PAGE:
Reed Smith Client Alerts

Intellectual property (“IP”) is often the DNA of a business. A brand can be integral to reputation, revenue streams and goodwill. However, protecting IP is becoming increasingly difficult, particularly with the proliferation of online sales. The Internet has created an ideal and, often, an almost anonymous selling place for sophisticated counterfeiters of products.

In this series of articles, we will examine the ways in which you can protect your trade marks, design rights and patents including by:

  1. strengthening your anti-counterfeiting strategy;
  2. registering your rights with relevant customs authorities and dealing with detained goods;
  3. taking civil action against the manufacturer, exporter, importer and ultimate seller of counterfeit items; and
  4. involving authorities who can take criminal action on your behalf.

We are looking at these issues specifically in the context of counterfeit products, but many of the points covered will be just as relevant for the protection of IP in other guises.

Why should you protect your IP? According to a 2013 report by PricewaterhouseCoopers, the value of the global impact of counterfeit goods and illicit trade is estimated to be US$650 billion per year. That is US$650 billion of lost revenue for brand owners, authorised manufacturers, distributors and retailers of genuine goods.

Ignoring the infringement of IP rights when it arises can dilute the strength of the right itself, undermining distinctiveness (in the case of a trade mark) and the ability to stop future infringement. This has a knock-on impact on the value of goodwill of a business.

The cure? Many businesses elect to protect their IP by registering trade marks, design rights, and patents with the relevant authority (whether that is a national authority, such as the Office for Harmonisation of the Internal Market (“OHIM”) or the World Intellectual Property Organization (“WIPO”).

For instance, for a registered trade mark in the UK applications to the Intellectual Property Office are often straightforward; they can be submitted online and a relatively small fee is required. If there are no objections, marks can be registered in a few months. Alternatively, a company that has international business interests may consider a Community Trade Mark registration at the OHIM, which would protect the trade mark in all EU countries, or registration at WIPO, which would cover any of the 187 contracting states that the proprietor designates. There are advantages and disadvantages to both of these registrations and this should be discussed with your trade mark attorney or legal counsel.

In the case of a trade mark, once registered, the owner has a statutory right of exclusive use, and an infringement claim is often more straightforward than a claim based on a trade mark which is not registered. The latter may involve a more costly and drawn-out ‘passing off’ action under the common law.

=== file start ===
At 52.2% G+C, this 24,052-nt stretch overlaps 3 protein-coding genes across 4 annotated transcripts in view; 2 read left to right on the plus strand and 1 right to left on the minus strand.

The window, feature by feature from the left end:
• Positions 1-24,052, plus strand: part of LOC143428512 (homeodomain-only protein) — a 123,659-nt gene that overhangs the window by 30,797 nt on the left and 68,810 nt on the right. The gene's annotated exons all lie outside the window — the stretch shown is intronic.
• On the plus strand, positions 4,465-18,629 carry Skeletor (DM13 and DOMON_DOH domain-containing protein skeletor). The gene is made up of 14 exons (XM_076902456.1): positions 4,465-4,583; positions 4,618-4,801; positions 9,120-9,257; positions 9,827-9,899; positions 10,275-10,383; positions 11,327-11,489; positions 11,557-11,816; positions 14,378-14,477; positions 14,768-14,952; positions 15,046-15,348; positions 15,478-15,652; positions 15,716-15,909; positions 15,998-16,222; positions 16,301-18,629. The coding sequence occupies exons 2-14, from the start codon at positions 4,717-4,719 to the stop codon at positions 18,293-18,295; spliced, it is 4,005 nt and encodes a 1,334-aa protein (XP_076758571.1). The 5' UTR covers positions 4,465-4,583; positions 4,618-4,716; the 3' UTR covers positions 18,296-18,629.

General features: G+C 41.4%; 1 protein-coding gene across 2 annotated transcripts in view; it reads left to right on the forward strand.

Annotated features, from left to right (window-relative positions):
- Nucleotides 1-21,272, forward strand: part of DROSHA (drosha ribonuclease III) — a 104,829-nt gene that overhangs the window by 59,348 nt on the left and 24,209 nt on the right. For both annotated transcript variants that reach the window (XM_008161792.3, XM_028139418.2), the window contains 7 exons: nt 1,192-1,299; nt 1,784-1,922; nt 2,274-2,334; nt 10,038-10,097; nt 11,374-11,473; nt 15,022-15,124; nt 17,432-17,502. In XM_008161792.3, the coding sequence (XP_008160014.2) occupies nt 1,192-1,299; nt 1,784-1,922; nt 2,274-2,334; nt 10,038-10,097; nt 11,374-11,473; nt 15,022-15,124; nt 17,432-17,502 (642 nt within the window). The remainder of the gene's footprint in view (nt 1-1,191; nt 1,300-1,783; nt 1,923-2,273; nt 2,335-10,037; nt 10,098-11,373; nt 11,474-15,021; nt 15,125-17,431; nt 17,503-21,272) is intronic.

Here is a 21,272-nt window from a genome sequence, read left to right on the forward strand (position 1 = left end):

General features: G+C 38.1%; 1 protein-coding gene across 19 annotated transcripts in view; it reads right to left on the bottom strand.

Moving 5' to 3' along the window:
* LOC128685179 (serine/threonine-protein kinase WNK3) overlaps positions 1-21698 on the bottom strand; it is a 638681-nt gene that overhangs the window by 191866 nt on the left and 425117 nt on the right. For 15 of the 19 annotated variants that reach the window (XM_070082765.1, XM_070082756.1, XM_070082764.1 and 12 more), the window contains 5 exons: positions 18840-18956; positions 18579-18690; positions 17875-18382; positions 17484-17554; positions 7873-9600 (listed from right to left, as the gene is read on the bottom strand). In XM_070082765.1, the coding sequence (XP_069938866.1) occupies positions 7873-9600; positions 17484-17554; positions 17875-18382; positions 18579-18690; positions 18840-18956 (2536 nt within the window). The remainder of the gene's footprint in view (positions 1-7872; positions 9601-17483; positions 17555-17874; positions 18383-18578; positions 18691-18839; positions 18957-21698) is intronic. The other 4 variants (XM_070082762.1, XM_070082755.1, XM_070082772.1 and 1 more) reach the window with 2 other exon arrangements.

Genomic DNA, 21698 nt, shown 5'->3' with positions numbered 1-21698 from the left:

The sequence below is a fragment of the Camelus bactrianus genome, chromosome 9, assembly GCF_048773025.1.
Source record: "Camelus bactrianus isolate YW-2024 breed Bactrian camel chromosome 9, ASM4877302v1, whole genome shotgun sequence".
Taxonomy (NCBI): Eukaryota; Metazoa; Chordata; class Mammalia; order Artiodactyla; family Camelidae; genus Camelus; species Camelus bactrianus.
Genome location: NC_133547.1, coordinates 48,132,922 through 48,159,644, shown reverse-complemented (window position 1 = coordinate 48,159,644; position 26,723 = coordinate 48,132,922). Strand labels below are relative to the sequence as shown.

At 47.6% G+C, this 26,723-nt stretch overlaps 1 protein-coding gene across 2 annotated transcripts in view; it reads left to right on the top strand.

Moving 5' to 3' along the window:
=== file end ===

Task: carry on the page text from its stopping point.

Anti-counterfeiting business strategy There are many ways to protect IP and the strategy used should be tailored to the relevant products and business in each case. Suggestions of ways in which a brand can strengthen its position vis-à-vis counterfeiters include the following:

  • Create a strong brand identity, using the same logos, designs, packaging etc., consistently across product lines.
  • Use security features, such as stickers, serial numbers, holograms or mylar/security strips in products to help aid detection of counterfeit goods. These details will also assist in monitoring the security of your manufacturing, distribution and retail processes.
  • Create an authorised manufacturing, distribution and retail network for products.
  • Make each entity in your manufacturing, distribution and sales chain subject to contractual obligations to protect your IP and report to you any instances where it has become aware of possible infringement, either by itself or a third party. 
  • Register your IP with relevant national customs authorities to enable them to detect and detain counterfeit goods that are imported and exported, allowing you to take action, where appropriate. 
  • Periodically collect and review information about any counterfeit goods that are discovered. You may choose to employ a ‘watching’ service to assist with this monitoring. This information will help you identify jurisdictions and territories where counterfeit goods are being produced as well as any weak links in your manufacturing, distribution and sales chain and the common distinguishing features of counterfeit goods.
  • Clearly allocate responsibility within an organisation for dealing with infringements and maintain a portfolio of relevant information so that documents such as registration certificates, precedent letters of complaint and text for witness statements are easily accessible.
  • Follow takedown procedures available on certain websites. 


Client Alert 2014-193